5 Page: 4 Decision No. 171/08 told her this had resulted from exposures from her husband (such as washing his clothes). We found as fact that the worker had one documented seizure in July of 2000, and that resulted in his seeing the neurologist. [20] We requested that the assessor have access to the case documentation and this interim decision in order to answer the following questions: 1. What would the normal course (assuming there is one) of development be for a person with mesothelioma? 2. How would you expect that condition to manifest and what would the progression be? 3. How would you arrive at a firm diagnosis of mesothelioma? 4. Given the worker's history of melanoma how would you expect a recurrence or a metastasis of the melanoma to present? 5. How would you ordinarily verify such a diagnosis? 6. Since the CT scan did not show any focal brain lesion is it likely that the worker's melanoma was the cause? Please explain. 7. In this worker's case, given he had one documented seizure, what is the most likely explanation for that occurrence and do you think it contributed to his death? 8. What conditions would most likely account for the worker's sudden weight loss? For instance would mesothelioma or a recurrence of the melanoma or some other condition be most likely? 9. If you think it medically likely the worker had mesothelioma, would that condition have contributed to his death and, if so, to what degree? 10. What would you, on the basis of the evidence available, consider to be the likely cause of the worker's death? If you think it probable that more than one condition made a significant contribution to the worker's death, please explain. 11. If there is any other medical information you think would assist the Panel in arriving at a decision, could you please provide it? (vi) The assessor s opinion [21] Tribunal Medical Liaison Office obtained an opinion from respirologist Dr. D. Ahmad with the London Cardiac Institute. Dr. Ahmad provided detailed answers to the questions posed and we will only summarize his response. [22] Dr. Ahmad characterized mesothelioma as an aggressive and usually fatal neoplasm, one with a long latent period between exposure (usually to asbestos) and subsequent tumor development. The clinical presentation with persons who have mesothelioma is shortness of breath and chest pain. He noted that a combination of chest pain, shortness of breath and pleural effusion should raise suspicion of mesothelioma. [23] Dr. Ahmad noted the worker had reported to Dr. Balachandra with a history of weight loss, chilly feeling, fatigue and a dry cough, not with shortness of breath or chest pain.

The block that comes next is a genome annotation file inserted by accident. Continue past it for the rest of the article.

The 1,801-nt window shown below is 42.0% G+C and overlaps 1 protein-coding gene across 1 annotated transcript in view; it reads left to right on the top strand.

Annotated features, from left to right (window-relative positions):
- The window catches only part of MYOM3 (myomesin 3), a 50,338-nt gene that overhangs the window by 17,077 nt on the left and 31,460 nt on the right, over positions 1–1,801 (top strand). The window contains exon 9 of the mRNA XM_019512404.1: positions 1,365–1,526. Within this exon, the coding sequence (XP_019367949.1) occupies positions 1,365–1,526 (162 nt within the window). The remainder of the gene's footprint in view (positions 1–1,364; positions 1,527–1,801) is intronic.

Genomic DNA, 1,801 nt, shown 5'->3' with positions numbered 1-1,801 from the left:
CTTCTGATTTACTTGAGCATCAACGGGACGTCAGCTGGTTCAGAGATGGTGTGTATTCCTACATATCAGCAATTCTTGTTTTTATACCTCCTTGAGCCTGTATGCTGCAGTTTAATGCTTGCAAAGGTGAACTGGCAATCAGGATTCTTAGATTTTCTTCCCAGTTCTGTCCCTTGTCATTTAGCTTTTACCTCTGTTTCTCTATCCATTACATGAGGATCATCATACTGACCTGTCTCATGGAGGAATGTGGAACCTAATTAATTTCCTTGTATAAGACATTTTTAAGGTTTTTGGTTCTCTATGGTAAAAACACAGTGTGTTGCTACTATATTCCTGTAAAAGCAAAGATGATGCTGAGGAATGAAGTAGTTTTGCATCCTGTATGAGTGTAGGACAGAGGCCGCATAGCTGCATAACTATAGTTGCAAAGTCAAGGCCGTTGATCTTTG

6 Page: 5 Decision No. 171/08 [24] The assessor commented that the diagnosis of mesothelioma is generally made on history of exposure, radiology, histology and cytology of the specimen. A firm diagnosis usually depends upon the radiology and the biopsy of the lesion. [25] Returning to the specific case, Dr. Ahmad noted the worker developed lentigo maligna melanoma (MLM) in 1998, an insidious neoplasm with a dismal prognosis. He described LLM as a subtype of the most common melanoma affecting the head and neck. Malignant melanoma accounts for 75% of deaths associated with skin cancer. The worker in this case had the lesion for approximately 5 years before it was biopsied. The 5 year survival is 6% in persons who have metastatic spread, the mean survival being months. [26] When the worker was biopsied the specimen was reported to show LLM with a Clark s level of 4 and a Breslow s level of 3.5MM, an aggressive tumor. The worker was referred to the cancer clinic and in June of 1998 Dr. Lohman recommended further surgery. The preoperative chest x-ray showed pleural plaques that were small, indicating previous asbestos exposure. A repeat chest film in November 1998 did not show any active disease. Dr. Ahmad stated that patients with a diagnosis of melanoma are usually followed every 6 months with repeat chest x-rays, serum LDH levels, ultrasound of the abdomen and in some cases CT scans of the thorax and abdomen. [27] The assessor acknowledged it was possible that the worker had a small lesion that was not evident on the CT scan taken in August of 2000 (following his seizure and loss of memory). The assessor advised there were other causes for the seizure to be considered. In this respect, Dr. Ahmad noted the worker had low serum sodium as a result of Syndrome of Inappropriate Antidiuretic Hormone (SIADH) and this can cause change in medical status with confusion and convulsion. [28] Dr. Ahmad concluded that a review of the records suggested the worker had malignant melanoma that was responsible for his pleural effusions. There was very little evidence in the notes to suggest that he had malignant mesothelioma. He did have pleural plaques suggesting asbestos exposure. The assessor gave his opinion, based on the information before him, the worker did not have malignant mesothelioma and it was not responsible for his death. On the evidence, Dr. Ahmad concluded the worker's death was due to bilateral pneumonia, SIADH, noncardiogenic pulmonary oedema and melanoma metastatic. [29] The assessor summarized his findings as follows: This asbestos worker had radiologic evidence of small pleural plaques; his x-ray demonstrated that in The pleural plaques represent a benign asbestos related pleural disease. He did have LLM involving head and neck, for which he underwent two extensive surgeries. The pathology of the specimen did show extensive disease. He then developed bilateral pleural effusion. The CT scan did not demonstrate any evidence to suggest mesothelioma. He developed convulsion but no lesion could be demonstrated on the CT of his brain. He then developed pneumonia, SAIDH and non cardiogenic pulmonary oedema with a history of LLM, which caused his death.